Gerald Solomons is a veteran hairdresser and stylist, he not only loves doing hair, but loves relationship he builds with his clients. He honed his skills and passion to make clients look and feel glamorous. He prides himself on listening to his clients’ needs to create personalised and gorgeous hair colour and styles while always keeping the integrity of their hair his top priority.
Breast cancer awareness; a simple needle test goes a long way in saving lives
Breast cancer is the most common cancer in women across the globe. National cancer incidence data (Sri Lanka) has shown, a significant increase in the number of breast cancer patients. The peak incidence of breast cancer is between 50 – 58 years of age (can vary from country to country).
1. Age – Peak incidence of breast cancer is between 50 – 58 years of age. The incidence of breast cancer decreases after 60 years. Breast cancer is uncommon in women less than 30 years of age.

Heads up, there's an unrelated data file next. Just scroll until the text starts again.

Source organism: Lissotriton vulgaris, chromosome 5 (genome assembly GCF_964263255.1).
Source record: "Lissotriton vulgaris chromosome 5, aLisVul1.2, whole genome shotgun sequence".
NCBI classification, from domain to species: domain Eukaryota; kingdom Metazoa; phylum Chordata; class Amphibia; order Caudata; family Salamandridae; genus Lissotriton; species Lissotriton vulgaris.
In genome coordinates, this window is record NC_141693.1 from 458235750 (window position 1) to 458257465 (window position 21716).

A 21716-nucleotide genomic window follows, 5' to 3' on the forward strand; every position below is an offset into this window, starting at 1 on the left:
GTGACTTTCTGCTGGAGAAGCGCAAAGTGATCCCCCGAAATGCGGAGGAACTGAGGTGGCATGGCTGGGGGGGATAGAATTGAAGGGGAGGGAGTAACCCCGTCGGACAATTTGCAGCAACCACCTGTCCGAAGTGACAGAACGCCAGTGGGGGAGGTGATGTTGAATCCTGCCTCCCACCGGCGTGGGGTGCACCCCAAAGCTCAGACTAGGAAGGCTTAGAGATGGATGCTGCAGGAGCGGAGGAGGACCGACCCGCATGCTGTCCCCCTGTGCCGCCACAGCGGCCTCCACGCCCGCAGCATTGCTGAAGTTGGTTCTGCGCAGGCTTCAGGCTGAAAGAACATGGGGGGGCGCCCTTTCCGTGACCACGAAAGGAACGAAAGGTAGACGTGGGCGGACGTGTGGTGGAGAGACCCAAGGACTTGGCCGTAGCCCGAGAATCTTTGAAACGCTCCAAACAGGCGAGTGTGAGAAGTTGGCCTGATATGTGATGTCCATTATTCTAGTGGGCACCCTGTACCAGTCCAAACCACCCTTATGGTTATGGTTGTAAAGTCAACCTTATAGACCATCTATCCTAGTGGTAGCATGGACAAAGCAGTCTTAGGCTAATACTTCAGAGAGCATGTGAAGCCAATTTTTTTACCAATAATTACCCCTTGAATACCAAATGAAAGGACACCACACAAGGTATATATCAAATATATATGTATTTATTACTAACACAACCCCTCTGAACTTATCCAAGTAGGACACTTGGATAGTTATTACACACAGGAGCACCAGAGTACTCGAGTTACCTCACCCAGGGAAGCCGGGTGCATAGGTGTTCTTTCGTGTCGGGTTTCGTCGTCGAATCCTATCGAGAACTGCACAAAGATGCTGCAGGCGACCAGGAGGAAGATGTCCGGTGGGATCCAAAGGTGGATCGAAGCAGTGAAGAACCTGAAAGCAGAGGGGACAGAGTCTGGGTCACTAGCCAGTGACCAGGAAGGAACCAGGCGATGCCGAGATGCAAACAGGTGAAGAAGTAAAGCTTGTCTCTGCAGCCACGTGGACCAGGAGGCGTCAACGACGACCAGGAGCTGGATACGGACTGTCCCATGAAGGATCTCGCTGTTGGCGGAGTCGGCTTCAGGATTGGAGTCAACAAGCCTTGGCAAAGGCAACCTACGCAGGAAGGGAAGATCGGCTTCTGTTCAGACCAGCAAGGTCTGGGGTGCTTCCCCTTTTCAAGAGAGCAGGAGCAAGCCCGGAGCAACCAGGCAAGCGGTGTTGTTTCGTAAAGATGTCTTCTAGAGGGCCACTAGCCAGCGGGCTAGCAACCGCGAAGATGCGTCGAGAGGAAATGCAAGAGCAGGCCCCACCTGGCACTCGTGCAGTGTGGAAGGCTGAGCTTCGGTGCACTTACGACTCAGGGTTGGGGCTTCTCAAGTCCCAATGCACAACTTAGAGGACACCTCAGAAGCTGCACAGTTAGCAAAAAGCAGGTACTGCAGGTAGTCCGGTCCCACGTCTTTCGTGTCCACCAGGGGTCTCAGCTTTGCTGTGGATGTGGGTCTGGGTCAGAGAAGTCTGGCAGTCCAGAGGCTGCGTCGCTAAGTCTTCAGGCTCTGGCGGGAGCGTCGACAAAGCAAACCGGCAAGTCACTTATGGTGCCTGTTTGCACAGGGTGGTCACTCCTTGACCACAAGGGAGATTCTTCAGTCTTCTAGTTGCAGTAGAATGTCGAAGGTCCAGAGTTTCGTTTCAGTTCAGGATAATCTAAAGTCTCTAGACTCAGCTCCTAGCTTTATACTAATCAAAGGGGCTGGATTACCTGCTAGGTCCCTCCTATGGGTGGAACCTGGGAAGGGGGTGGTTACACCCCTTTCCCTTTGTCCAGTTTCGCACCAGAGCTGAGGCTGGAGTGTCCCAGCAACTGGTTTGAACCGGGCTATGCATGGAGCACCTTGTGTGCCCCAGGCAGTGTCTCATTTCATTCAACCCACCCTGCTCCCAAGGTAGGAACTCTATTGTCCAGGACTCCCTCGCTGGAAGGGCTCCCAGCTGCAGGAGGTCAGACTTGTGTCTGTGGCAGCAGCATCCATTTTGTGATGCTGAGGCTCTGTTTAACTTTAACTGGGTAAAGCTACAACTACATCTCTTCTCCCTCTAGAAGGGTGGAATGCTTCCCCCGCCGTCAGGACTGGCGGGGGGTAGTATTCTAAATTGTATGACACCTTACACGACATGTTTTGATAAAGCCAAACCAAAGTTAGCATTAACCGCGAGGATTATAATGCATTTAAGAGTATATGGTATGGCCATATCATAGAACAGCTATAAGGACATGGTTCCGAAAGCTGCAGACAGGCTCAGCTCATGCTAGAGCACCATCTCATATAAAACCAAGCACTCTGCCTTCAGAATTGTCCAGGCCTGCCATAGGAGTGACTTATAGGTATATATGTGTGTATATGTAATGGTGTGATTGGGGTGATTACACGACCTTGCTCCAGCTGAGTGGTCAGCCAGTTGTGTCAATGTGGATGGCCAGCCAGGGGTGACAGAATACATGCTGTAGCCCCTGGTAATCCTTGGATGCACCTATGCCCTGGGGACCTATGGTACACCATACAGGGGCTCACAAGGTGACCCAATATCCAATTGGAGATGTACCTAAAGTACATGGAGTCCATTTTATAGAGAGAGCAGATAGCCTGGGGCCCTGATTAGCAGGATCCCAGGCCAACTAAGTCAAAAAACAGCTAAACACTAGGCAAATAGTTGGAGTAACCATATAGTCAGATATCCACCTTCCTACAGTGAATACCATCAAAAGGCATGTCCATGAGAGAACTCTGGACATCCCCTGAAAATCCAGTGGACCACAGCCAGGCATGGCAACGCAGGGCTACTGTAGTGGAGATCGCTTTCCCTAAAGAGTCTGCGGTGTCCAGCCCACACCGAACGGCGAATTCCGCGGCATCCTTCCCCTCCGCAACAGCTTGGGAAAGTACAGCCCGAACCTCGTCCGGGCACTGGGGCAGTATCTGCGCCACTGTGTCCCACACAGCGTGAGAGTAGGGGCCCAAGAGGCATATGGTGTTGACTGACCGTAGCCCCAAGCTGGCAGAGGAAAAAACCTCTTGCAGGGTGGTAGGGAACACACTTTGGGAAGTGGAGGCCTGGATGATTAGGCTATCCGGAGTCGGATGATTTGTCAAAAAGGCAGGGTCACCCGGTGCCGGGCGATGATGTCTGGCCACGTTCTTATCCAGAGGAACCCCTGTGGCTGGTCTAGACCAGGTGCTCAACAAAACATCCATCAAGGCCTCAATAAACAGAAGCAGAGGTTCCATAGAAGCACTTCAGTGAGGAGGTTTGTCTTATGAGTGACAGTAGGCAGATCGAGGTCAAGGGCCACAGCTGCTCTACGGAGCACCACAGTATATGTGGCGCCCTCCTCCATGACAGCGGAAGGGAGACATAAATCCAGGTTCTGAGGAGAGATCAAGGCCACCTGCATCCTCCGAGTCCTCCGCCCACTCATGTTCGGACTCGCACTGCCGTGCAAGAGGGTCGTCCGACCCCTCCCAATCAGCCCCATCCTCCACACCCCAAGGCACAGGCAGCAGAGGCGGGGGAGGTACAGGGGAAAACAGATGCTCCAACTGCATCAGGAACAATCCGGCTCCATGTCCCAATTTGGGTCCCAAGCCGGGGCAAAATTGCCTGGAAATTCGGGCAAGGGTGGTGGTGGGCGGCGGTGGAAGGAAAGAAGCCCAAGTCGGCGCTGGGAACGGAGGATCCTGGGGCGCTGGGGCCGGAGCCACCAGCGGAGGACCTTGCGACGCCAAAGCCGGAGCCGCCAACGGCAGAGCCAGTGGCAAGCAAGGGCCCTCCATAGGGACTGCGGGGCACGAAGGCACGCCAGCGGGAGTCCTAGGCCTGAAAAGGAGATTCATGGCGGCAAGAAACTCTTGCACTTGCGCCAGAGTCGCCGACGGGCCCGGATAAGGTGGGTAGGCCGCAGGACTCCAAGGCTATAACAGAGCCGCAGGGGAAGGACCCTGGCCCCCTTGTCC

2. Family history – Women who have a first-degree relative with breast carcinoma have a two to three times higher risk of getting t
he disease than that of the general population.
3. Genetic mutations – Germline mutations of BRCA1 and BRCA2 genes are associated with an increased risk of having breast cancer.
4. Menstrual and reproductive history – Increased risk is correlated with early menarche (beginning of menstrual cycles), nulliparity, late age at first birth and late menopause.
5. Exogenous oestrogen – Exogenous oestrogen is considered as a risk factor of breast cancer.
6. Ionizing radiation – An increased risk of breast cancer has been documented with exposure to ionizing radiation.
7. Alcohol consumption
8. Cigarette smoking